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Microsoft Azure vs Amazon S3 Data Transfer Pricing Comparison

Microsoft Azure vs Amazon S3 Data Transfer Pricing Comparison

Microsoft Azure vs Amazon S3 Data Transfer Pricing Comparison

Bandwidth and data transfer pricing can have a significant cost on your cloud-computing bill. And unlike the basic pricing of cloud-computing instances, data transfer costs on clouds like Amazon Web Services (AWS) and Azure can be difficult to compare, because each cloud provider uses a somewhat different model for data transfer pricing.

This article offers some clarity into this issue by comparing Azure bandwidth pricing and AWS transfer pricing. Specifically, we’ll focus on data transfer costs associated with Amazon S3 data storage and Microsoft Azure Blob Storage.

Table of Contents

    Cloud Data Transfer Pricing Terminology

    Before jumping into a comparison of AWS and Azure data transfer costs, let’s define several key terms:

    • Data transfer. This is a generic term that refers to any type of movement of data over the network within the same cloud, or between a cloud and a different location (such as another cloud or on-premise infrastructure). Data transfers can involve moving data into the cloud or out of the cloud.
    • Egress. This term refers to the transfer of data from a public cloud to another type of infrastructure, usually an on-premise data center.
    • Ingress. This means the movement of data into a cloud.
    • Bandwidth. In the context of cloud data storage costs, bandwidth is another generic term for referring to the transfer of data from any location to any other location. In other contexts, bandwidth can refer to the throughput of a network, but that is not typically what people mean when they use terms like “Azure bandwidth cost or “AWS bandwidth pricing.”

    Amazon Web Services uses Data Transfer in/out instead of Egress/Ingress, used by Microsoft Azure

    Azure Egress and Ingress Pricing

    Azure bandwidth costs are based on several factors:

    • The direction the data is moving (in other words, whether data is being transferred into or out of the cloud).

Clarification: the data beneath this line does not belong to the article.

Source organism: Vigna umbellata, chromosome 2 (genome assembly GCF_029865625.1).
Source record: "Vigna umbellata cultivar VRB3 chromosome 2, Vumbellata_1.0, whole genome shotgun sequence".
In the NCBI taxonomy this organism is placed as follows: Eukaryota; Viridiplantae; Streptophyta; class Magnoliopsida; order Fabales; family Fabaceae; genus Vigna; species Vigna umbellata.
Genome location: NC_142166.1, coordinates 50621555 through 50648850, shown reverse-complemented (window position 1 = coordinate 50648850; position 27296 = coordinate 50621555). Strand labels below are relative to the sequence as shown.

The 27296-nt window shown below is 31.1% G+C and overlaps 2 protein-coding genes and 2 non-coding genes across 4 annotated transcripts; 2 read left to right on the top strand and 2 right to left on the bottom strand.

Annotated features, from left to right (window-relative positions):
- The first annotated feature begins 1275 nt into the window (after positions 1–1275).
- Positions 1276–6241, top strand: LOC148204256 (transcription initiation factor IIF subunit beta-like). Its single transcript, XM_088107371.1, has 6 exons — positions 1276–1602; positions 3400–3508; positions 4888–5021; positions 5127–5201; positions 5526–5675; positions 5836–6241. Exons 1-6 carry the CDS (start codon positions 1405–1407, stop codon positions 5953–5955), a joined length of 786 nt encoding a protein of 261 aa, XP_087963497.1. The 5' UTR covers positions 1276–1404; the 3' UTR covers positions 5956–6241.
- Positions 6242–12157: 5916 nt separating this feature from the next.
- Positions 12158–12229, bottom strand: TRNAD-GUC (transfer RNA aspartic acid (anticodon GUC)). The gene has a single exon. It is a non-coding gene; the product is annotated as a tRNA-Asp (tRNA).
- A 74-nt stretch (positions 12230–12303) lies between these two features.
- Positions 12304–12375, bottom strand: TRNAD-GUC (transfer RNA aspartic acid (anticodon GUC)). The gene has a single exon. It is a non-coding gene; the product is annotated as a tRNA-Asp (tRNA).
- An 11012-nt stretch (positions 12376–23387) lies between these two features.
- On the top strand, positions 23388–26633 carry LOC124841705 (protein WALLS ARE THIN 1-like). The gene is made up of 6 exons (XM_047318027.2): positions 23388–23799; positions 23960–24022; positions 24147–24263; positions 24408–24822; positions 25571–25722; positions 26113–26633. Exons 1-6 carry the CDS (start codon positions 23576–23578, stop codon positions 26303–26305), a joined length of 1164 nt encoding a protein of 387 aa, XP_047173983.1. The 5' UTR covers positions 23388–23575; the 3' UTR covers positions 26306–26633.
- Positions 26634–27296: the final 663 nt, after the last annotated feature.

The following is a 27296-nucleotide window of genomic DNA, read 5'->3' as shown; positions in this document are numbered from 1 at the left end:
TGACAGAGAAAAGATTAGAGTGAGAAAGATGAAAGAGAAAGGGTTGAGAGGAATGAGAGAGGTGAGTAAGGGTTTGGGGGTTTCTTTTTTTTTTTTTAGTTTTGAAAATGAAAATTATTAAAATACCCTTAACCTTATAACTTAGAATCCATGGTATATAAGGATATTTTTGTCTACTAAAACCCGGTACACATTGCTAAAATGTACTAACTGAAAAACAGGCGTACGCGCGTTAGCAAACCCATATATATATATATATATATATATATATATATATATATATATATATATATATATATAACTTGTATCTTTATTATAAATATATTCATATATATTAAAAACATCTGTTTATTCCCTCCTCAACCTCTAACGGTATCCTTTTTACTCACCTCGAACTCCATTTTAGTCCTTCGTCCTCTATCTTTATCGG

• The cloud region that hosts your data.
    • How much data you transfer per month.
    • Whether you use Azure Availability Zones.

    For most Azure regions, data ingress - in other words, the movement of data into the cloud - is free. Data egress is also free in small amounts; in most Azure regions, there is no charge for the first five gigabytes of data transferred per month.

    After that point, however, Azure bandwidth costs can add up, and they vary significantly based on region. For example, in the East U.S. region, Azure charges $0.05 per gigabyte for data egress beyond 350 gigabytes per month, whereas Azure bandwidth pricing in the Brazil South region are more than three times that amount, at $0.16 per gigabyte. Thus, you can save money on Azure bandwidth costs by selecting a zone with lower data pricing.

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    Data transfer costs for Azure are also lowest when your monthly volume is high. Pricing flattens out once you reach 350 gigabytes or month, at which point you will pay the lowest per-gigabyte rate regardless of how much you transfer in excess of 350 gigabytes. You may be able to save money by performing large-scale data transfers out of Azure in the same month, rather than spreading them across multiple months, so that you exceed 350 gigabytes and can take advantage of the lower pricing; of course, this strategy may not always be feasible depending on your data transfer needs.

    There is a small cost for both data ingress and data egress within Azure Availability Zones. Currently, this cost is a flat $0.01 per gigabyte for all Azure regions. This cost is therefore minimal in comparison to other Azure egress pricing. Given that the rate is the same for all volumes of data in all regions, there is not much you can do to optimize this Azure bandwidth cost.

    For details on Azure pricing, see the interactive chart.